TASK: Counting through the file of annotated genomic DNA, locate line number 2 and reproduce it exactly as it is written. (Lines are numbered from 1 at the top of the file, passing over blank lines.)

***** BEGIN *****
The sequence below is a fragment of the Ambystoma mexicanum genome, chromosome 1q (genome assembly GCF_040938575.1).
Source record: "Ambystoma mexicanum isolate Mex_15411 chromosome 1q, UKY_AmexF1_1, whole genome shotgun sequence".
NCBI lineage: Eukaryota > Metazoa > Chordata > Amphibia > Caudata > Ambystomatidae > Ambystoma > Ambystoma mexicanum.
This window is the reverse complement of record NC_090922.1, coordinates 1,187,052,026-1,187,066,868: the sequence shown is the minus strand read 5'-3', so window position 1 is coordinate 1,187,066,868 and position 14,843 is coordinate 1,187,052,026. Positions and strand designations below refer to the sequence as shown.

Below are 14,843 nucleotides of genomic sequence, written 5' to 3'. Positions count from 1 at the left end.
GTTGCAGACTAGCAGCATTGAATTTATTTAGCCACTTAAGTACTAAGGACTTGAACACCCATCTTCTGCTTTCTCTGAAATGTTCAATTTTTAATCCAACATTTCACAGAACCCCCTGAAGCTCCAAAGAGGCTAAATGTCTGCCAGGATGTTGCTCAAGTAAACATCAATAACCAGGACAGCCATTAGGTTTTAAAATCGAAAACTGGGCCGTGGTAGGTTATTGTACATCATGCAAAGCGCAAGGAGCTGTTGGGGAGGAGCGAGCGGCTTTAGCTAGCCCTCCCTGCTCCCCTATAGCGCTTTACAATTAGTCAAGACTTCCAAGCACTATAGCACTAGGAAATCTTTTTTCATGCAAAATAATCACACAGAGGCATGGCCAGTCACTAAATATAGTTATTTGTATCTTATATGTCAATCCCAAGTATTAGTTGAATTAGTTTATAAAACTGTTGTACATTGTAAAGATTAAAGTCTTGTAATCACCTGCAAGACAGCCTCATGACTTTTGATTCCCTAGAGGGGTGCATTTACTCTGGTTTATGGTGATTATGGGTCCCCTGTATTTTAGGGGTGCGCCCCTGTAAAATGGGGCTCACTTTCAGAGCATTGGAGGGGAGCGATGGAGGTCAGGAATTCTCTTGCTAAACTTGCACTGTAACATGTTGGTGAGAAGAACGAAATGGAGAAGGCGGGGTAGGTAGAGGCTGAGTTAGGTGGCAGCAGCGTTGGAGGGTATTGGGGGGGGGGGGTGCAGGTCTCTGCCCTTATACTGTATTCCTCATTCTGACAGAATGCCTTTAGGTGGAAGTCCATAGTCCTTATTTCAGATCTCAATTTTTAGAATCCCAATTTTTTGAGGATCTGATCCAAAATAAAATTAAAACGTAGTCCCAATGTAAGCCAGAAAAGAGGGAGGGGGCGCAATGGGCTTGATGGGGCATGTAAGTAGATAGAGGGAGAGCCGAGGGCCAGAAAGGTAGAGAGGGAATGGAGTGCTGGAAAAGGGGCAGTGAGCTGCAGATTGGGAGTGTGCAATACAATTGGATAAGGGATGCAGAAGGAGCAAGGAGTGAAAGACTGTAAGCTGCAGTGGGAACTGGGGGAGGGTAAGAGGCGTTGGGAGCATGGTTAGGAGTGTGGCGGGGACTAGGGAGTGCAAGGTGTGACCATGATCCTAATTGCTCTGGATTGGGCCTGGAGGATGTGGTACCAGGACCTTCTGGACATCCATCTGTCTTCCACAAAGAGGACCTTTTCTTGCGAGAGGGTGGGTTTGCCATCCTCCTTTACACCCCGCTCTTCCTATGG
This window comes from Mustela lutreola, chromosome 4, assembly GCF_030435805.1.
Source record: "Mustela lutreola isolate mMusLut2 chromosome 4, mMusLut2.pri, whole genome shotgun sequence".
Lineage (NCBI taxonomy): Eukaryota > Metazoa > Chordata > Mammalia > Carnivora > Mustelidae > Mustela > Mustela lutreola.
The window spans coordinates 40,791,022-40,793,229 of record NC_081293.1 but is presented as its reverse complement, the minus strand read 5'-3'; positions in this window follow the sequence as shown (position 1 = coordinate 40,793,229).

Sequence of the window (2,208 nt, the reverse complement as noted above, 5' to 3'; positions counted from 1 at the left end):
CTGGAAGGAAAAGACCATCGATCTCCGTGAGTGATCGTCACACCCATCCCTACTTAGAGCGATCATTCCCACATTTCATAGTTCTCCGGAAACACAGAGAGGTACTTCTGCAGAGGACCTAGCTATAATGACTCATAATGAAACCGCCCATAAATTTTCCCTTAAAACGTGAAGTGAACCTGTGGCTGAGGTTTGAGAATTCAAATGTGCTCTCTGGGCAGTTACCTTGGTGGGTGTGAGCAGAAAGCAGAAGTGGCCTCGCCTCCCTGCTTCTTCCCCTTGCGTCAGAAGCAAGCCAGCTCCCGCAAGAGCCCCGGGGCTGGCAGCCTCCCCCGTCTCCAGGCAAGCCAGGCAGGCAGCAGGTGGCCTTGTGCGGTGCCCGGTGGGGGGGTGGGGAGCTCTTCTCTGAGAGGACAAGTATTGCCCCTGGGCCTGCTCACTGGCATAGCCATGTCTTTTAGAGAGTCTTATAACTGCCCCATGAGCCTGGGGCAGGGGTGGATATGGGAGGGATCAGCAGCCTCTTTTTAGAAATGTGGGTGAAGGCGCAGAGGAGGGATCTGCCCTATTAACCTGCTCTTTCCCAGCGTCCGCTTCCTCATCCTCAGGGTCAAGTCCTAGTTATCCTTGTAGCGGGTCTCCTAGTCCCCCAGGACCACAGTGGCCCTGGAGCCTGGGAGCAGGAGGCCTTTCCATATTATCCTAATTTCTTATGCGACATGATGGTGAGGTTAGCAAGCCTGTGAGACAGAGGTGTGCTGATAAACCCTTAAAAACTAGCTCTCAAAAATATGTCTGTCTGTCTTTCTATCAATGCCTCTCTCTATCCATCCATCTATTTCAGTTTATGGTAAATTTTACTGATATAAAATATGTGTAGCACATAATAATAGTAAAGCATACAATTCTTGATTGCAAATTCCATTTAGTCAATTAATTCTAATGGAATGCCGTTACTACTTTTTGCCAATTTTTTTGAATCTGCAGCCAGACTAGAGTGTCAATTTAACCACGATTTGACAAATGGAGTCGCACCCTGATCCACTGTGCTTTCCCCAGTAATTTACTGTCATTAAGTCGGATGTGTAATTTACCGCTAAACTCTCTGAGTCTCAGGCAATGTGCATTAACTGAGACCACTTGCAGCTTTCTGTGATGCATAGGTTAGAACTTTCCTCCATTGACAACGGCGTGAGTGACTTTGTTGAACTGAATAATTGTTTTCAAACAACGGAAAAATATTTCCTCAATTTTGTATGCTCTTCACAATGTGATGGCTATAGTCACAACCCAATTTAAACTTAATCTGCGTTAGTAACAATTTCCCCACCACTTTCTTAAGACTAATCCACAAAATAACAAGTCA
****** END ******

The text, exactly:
Source record: "Ambystoma mexicanum isolate Mex_15411 chromosome 1q, UKY_AmexF1_1, whole genome shotgun sequence".